HUD–1 forms contain a signature block beneath the following certification by the settlement agent: “The HUD–1 Settlement Statement which I have prepared is a true and accurate account of this transaction. I have caused or will cause the funds to be disbursed in accordance with the statement.” By Foley's account, “the government's case was that Mr. Foley's signature was the fraud,” such that the only relevant statement was “the certification on the HUD–1 that Mr. Foley had collected cash from the buyer at the closing.”5

The prosecution did indeed allude in both its opening and closing arguments to the significance of the settlement agent's signature, stating, e.g., that “by signing the HUD–1s for these loans, the defendant certified to the mortgage company that he did collect the funds” and that the “HUD–1 when it said I have or will disburse in accordance with this HUD–1 is patently false.” Nevertheless, the government advanced a broader theory than Foley suggests. Signed or unsigned, each of the HUD–1s misrepresented the amount of “cash from borrower,” falsely indicating that the borrower had brought some amount of cash to the closing when in fact no funds were ever transferred. In its closing argument, the prosecution accordingly described the HUD–1 form as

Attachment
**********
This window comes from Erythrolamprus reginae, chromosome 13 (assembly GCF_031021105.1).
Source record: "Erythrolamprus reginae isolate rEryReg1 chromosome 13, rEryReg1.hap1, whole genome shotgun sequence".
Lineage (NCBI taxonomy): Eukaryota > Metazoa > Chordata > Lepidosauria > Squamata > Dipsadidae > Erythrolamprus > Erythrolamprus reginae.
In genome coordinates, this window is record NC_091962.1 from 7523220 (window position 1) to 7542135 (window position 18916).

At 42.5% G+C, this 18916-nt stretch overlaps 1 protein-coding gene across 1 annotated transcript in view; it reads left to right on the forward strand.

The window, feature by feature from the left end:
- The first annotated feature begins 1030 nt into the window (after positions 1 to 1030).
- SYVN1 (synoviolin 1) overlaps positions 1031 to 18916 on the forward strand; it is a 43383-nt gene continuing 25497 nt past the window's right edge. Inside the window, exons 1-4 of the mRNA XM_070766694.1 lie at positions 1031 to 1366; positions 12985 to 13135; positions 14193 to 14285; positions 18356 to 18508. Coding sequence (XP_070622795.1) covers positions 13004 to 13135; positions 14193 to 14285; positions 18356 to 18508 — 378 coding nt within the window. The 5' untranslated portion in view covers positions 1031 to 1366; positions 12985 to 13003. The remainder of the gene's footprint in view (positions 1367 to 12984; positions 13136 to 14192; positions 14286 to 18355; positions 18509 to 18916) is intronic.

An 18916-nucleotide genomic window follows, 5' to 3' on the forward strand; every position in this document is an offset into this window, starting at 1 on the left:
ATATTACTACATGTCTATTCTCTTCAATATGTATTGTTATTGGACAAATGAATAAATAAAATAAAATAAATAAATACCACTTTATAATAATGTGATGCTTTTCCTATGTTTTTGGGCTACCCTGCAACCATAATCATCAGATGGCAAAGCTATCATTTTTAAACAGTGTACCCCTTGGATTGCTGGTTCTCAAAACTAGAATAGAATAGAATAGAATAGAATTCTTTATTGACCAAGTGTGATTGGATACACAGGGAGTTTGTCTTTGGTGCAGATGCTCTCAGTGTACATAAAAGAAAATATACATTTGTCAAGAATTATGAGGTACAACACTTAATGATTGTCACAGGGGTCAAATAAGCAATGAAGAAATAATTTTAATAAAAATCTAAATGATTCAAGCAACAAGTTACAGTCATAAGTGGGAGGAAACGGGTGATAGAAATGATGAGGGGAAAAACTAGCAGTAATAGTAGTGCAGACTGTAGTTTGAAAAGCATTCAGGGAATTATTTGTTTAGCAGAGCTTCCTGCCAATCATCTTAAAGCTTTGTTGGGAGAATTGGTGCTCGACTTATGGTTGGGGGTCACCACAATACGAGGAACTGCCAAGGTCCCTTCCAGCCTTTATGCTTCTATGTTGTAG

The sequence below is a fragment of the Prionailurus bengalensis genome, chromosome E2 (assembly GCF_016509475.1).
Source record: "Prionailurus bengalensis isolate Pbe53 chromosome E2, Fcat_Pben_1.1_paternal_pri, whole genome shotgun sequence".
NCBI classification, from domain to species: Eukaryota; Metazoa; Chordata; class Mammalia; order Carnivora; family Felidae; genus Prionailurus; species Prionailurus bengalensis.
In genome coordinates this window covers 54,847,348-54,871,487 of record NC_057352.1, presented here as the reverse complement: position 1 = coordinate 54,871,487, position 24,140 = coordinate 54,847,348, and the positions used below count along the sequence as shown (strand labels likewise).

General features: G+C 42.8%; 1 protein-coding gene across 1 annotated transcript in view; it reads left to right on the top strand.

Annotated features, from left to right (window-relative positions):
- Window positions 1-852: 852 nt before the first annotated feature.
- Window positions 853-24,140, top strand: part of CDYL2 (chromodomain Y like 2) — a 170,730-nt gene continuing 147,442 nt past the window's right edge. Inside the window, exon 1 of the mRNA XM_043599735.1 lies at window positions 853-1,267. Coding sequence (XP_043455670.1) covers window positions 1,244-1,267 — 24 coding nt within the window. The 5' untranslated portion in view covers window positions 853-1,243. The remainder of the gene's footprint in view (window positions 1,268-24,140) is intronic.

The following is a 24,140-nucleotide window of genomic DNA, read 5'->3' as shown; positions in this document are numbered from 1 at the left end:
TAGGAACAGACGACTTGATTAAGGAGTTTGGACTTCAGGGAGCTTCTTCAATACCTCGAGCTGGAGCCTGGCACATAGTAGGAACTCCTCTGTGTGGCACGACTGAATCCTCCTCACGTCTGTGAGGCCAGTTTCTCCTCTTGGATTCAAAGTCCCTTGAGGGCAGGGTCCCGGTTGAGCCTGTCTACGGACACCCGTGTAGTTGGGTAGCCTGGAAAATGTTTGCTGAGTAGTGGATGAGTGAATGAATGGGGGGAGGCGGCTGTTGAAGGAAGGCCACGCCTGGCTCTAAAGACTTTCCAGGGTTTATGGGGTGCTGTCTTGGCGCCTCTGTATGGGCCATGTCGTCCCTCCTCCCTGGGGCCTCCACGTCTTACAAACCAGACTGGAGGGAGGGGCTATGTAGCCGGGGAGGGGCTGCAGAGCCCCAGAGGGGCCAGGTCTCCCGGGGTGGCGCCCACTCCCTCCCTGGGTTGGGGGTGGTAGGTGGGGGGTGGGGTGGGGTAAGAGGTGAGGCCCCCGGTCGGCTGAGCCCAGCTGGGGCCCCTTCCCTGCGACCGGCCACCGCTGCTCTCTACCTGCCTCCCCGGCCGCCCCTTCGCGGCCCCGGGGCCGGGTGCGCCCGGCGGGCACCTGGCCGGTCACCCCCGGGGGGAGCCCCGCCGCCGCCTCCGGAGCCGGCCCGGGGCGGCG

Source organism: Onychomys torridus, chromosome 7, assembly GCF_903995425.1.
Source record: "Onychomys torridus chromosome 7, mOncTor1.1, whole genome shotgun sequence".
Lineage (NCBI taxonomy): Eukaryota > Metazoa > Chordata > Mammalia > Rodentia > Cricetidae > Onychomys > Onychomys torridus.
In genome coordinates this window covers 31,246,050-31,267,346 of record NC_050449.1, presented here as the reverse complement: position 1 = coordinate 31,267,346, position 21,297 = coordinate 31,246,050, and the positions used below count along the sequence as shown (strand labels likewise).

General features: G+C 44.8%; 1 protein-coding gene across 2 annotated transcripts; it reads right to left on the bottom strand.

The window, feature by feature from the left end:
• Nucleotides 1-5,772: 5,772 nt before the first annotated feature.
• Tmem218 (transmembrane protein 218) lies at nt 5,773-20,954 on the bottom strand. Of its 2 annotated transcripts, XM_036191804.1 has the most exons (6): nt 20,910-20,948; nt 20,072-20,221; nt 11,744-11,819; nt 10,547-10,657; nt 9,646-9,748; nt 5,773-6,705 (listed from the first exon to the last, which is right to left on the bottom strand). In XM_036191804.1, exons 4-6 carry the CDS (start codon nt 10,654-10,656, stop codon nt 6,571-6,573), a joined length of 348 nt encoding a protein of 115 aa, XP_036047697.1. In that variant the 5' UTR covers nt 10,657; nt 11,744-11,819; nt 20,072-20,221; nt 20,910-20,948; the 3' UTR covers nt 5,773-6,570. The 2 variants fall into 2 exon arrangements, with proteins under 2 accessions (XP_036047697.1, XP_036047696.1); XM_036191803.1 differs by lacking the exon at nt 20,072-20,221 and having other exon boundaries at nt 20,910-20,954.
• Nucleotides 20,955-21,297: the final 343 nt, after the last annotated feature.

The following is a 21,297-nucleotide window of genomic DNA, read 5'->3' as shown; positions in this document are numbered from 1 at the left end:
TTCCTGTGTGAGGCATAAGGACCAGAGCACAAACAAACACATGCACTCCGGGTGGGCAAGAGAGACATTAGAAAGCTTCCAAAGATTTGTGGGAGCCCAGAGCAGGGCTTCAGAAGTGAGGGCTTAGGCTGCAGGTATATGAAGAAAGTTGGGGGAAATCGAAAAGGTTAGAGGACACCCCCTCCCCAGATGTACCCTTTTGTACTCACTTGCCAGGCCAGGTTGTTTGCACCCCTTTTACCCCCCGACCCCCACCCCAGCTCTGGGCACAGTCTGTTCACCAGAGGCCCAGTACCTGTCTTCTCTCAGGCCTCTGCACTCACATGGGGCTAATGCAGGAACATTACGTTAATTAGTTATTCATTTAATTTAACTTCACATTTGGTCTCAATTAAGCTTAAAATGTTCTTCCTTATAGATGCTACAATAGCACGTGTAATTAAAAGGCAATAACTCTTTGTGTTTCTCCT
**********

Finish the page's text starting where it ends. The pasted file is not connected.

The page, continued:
a lie to the mortgage company when it was sent to the lender to get the funds released. It was a lie about what was collected from the borrowers, and it was a lie about what was paid to the seller. [Foley] had those false HUD–1s sent to the clients. The lenders' money was released based on those lies.

That theory was amply supported by trial evidence showing that after each closing, Robbins gave Foley's paralegal the unsigned HUD–1s to be sent to the lenders, which in turn accepted the forms and funded the loans.